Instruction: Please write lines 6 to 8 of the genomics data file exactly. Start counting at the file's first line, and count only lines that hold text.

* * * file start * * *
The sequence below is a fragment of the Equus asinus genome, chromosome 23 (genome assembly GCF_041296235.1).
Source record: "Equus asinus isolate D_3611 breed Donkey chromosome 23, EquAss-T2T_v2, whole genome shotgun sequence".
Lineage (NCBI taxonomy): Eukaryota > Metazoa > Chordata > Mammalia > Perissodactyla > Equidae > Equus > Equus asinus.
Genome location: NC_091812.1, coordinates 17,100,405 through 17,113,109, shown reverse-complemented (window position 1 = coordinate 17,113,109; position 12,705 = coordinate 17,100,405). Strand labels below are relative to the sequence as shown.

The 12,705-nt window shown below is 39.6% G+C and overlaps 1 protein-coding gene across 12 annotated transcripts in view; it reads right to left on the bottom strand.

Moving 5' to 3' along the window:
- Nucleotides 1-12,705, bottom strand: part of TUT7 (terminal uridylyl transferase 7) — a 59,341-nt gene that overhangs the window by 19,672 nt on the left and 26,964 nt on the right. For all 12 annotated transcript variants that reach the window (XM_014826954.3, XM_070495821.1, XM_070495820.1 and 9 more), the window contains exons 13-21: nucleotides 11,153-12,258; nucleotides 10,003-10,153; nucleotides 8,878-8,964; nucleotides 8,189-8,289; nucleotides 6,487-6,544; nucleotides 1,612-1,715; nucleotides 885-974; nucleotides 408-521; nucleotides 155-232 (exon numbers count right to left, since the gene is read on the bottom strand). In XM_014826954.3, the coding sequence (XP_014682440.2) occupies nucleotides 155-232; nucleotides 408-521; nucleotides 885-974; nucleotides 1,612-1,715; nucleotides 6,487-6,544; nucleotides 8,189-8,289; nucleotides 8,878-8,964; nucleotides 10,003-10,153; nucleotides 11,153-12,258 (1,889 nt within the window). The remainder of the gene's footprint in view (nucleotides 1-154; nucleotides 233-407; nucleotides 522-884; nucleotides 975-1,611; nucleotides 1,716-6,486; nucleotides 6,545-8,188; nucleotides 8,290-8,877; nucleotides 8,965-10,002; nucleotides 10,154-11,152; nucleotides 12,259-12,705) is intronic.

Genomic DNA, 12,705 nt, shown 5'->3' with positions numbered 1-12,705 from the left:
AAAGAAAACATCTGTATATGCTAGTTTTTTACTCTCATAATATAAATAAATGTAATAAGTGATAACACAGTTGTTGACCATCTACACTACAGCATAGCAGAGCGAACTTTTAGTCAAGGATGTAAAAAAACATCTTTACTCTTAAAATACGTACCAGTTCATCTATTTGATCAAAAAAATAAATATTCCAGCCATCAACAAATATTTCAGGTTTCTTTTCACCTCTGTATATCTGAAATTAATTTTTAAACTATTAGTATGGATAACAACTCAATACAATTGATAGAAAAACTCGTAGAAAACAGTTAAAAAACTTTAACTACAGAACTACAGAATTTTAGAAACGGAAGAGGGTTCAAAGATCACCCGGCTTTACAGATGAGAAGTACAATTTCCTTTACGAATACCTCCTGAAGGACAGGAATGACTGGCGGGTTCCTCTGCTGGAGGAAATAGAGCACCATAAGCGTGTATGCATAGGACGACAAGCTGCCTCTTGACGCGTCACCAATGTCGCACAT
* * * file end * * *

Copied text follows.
Moving 5' to 3' along the window:
- Nucleotides 1-12,705, bottom strand: part of TUT7 (terminal uridylyl transferase 7) — a 59,341-nt gene that overhangs the window by 19,672 nt on the left and 26,964 nt on the right. For all 12 annotated transcript variants that reach the window (XM_014826954.3, XM_070495821.1, XM_070495820.1 and 9 more), the window contains exons 13-21: nucleotides 11,153-12,258; nucleotides 10,003-10,153; nucleotides 8,878-8,964; nucleotides 8,189-8,289; nucleotides 6,487-6,544; nucleotides 1,612-1,715; nucleotides 885-974; nucleotides 408-521; nucleotides 155-232 (exon numbers count right to left, since the gene is read on the bottom strand). In XM_014826954.3, the coding sequence (XP_014682440.2) occupies nucleotides 155-232; nucleotides 408-521; nucleotides 885-974; nucleotides 1,612-1,715; nucleotides 6,487-6,544; nucleotides 8,189-8,289; nucleotides 8,878-8,964; nucleotides 10,003-10,153; nucleotides 11,153-12,258 (1,889 nt within the window). The remainder of the gene's footprint in view (nucleotides 1-154; nucleotides 233-407; nucleotides 522-884; nucleotides 975-1,611; nucleotides 1,716-6,486; nucleotides 6,545-8,188; nucleotides 8,290-8,877; nucleotides 8,965-10,002; nucleotides 10,154-11,152; nucleotides 12,259-12,705) is intronic.

Genomic DNA, 12,705 nt, shown 5'->3' with positions numbered 1-12,705 from the left: